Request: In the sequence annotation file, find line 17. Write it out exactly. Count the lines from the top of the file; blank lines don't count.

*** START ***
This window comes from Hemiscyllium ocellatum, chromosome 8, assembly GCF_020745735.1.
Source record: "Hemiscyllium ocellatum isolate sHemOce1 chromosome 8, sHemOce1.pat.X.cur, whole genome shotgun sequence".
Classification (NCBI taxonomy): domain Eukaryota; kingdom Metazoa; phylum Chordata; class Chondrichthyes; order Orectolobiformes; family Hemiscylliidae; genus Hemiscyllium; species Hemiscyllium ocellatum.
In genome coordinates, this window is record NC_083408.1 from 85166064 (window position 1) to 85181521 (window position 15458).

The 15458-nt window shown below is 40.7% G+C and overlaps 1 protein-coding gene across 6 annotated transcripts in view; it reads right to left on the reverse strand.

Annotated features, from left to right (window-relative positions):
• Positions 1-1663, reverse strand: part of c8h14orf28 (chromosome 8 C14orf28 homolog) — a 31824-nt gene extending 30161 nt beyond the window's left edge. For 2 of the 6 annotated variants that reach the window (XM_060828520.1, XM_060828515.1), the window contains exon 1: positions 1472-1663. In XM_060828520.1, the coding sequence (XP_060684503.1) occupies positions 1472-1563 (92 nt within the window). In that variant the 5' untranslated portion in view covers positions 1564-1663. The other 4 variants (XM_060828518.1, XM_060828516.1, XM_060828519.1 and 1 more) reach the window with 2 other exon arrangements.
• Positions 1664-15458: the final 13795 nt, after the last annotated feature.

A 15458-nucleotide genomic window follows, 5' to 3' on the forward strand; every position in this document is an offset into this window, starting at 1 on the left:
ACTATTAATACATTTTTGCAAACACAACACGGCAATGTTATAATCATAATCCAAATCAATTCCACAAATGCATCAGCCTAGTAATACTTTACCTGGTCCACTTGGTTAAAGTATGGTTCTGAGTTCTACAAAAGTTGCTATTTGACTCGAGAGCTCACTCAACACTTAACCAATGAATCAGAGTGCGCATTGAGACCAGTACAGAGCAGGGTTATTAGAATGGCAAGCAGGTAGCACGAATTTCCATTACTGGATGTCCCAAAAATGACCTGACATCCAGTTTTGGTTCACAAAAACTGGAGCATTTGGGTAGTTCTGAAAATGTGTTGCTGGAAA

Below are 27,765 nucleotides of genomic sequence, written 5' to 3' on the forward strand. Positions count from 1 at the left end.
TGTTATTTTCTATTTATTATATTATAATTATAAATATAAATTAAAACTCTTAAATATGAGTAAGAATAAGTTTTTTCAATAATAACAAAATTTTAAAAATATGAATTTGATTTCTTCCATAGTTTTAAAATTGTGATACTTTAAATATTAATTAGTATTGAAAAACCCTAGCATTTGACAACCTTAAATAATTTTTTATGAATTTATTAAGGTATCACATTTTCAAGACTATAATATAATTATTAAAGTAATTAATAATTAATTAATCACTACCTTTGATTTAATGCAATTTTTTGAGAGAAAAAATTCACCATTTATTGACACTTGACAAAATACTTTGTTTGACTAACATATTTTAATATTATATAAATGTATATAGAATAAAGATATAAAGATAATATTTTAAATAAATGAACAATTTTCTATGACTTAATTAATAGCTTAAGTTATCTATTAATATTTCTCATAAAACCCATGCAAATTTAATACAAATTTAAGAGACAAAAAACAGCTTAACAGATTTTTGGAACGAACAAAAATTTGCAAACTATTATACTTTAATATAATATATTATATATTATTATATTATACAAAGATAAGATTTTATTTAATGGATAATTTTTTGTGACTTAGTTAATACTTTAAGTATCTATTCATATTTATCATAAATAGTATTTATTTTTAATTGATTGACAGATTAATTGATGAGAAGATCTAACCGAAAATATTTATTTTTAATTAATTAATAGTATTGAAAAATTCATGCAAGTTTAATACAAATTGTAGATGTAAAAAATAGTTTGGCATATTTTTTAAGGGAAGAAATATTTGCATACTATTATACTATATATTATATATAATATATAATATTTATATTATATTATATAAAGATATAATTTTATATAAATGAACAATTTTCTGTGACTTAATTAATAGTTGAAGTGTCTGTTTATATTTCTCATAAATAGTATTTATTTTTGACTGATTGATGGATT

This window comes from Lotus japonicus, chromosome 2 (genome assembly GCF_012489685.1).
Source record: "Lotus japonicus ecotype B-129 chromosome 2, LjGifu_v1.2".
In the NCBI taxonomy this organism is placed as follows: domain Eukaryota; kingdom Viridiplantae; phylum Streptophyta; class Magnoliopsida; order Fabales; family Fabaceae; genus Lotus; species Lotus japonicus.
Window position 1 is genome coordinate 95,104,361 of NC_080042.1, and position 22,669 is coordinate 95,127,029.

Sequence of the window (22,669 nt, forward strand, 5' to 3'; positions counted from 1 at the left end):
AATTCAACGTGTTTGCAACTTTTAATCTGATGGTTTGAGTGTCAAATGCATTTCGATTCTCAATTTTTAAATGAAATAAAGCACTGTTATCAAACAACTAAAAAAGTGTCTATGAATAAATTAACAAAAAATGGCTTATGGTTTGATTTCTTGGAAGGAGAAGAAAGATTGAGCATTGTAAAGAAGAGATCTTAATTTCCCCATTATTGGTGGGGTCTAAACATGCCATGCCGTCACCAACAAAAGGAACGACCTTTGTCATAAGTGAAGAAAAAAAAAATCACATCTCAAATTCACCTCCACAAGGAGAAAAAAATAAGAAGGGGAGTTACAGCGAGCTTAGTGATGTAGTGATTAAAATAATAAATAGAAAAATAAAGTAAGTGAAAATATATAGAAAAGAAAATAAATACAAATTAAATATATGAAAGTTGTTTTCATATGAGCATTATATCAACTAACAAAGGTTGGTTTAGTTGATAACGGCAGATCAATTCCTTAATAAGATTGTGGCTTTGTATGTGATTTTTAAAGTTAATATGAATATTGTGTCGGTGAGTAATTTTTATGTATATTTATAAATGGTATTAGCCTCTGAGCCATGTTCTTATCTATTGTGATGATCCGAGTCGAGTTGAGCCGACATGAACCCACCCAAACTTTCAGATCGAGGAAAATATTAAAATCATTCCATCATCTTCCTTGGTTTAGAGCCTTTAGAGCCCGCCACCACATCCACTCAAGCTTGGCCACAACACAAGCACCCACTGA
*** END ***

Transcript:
Sequence of the window (22,669 nt, forward strand, 5' to 3'; positions counted from 1 at the left end):